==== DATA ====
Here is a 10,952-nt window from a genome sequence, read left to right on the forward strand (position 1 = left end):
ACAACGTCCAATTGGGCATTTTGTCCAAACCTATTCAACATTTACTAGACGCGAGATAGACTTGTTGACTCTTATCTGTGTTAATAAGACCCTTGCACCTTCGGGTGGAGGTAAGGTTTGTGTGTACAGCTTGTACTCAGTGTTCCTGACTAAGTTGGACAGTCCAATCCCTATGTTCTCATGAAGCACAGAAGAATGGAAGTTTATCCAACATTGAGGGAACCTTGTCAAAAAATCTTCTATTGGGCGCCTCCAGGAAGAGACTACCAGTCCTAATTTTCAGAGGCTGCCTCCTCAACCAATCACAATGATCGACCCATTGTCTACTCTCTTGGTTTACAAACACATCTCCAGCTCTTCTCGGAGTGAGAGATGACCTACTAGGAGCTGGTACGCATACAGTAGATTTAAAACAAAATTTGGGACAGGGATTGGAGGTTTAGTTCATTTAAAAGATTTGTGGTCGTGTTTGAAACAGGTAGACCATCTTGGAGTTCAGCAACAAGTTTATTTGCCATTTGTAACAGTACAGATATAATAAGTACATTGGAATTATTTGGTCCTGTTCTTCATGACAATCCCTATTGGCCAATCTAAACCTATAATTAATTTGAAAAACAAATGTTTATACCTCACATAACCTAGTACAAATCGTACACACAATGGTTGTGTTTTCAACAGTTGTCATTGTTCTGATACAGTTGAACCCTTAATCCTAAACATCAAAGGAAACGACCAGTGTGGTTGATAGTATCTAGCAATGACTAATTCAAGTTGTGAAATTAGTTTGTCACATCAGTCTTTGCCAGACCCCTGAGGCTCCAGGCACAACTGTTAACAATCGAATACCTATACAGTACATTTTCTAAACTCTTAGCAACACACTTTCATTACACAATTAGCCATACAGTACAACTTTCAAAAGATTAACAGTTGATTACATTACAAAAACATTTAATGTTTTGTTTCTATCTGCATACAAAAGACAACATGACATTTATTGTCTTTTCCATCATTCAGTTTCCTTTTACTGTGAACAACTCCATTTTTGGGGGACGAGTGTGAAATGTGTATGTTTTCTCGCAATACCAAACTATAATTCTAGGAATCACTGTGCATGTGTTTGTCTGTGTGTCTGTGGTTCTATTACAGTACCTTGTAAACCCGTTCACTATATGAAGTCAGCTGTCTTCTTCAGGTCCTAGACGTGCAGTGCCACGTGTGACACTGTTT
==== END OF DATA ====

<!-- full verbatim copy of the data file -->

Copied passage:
Here is a 10,952-nt window from a genome sequence, read left to right on the forward strand (position 1 = left end):
ACAACGTCCAATTGGGCATTTTGTCCAAACCTATTCAACATTTACTAGACGCGAGATAGACTTGTTGACTCTTATCTGTGTTAATAAGACCCTTGCACCTTCGGGTGGAGGTAAGGTTTGTGTGTACAGCTTGTACTCAGTGTTCCTGACTAAGTTGGACAGTCCAATCCCTATGTTCTCATGAAGCACAGAAGAATGGAAGTTTATCCAACATTGAGGGAACCTTGTCAAAAAATCTTCTATTGGGCGCCTCCAGGAAGAGACTACCAGTCCTAATTTTCAGAGGCTGCCTCCTCAACCAATCACAATGATCGACCCATTGTCTACTCTCTTGGTTTACAAACACATCTCCAGCTCTTCTCGGAGTGAGAGATGACCTACTAGGAGCTGGTACGCATACAGTAGATTTAAAACAAAATTTGGGACAGGGATTGGAGGTTTAGTTCATTTAAAAGATTTGTGGTCGTGTTTGAAACAGGTAGACCATCTTGGAGTTCAGCAACAAGTTTATTTGCCATTTGTAACAGTACAGATATAATAAGTACATTGGAATTATTTGGTCCTGTTCTTCATGACAATCCCTATTGGCCAATCTAAACCTATAATTAATTTGAAAAACAAATGTTTATACCTCACATAACCTAGTACAAATCGTACACACAATGGTTGTGTTTTCAACAGTTGTCATTGTTCTGATACAGTTGAACCCTTAATCCTAAACATCAAAGGAAACGACCAGTGTGGTTGATAGTATCTAGCAATGACTAATTCAAGTTGTGAAATTAGTTTGTCACATCAGTCTTTGCCAGACCCCTGAGGCTCCAGGCACAACTGTTAACAATCGAATACCTATACAGTACATTTTCTAAACTCTTAGCAACACACTTTCATTACACAATTAGCCATACAGTACAACTTTCAAAAGATTAACAGTTGATTACATTACAAAAACATTTAATGTTTTGTTTCTATCTGCATACAAAAGACAACATGACATTTATTGTCTTTTCCATCATTCAGTTTCCTTTTACTGTGAACAACTCCATTTTTGGGGGACGAGTGTGAAATGTGTATGTTTTCTCGCAATACCAAACTATAATTCTAGGAATCACTGTGCATGTGTTTGTCTGTGTGTCTGTGGTTCTATTACAGTACCTTGTAAACCCGTTCACTATATGAAGTCAGCTGTCTTCTTCAGGTCCTAGACGTGCAGTGCCACGTGTGACACTGTTT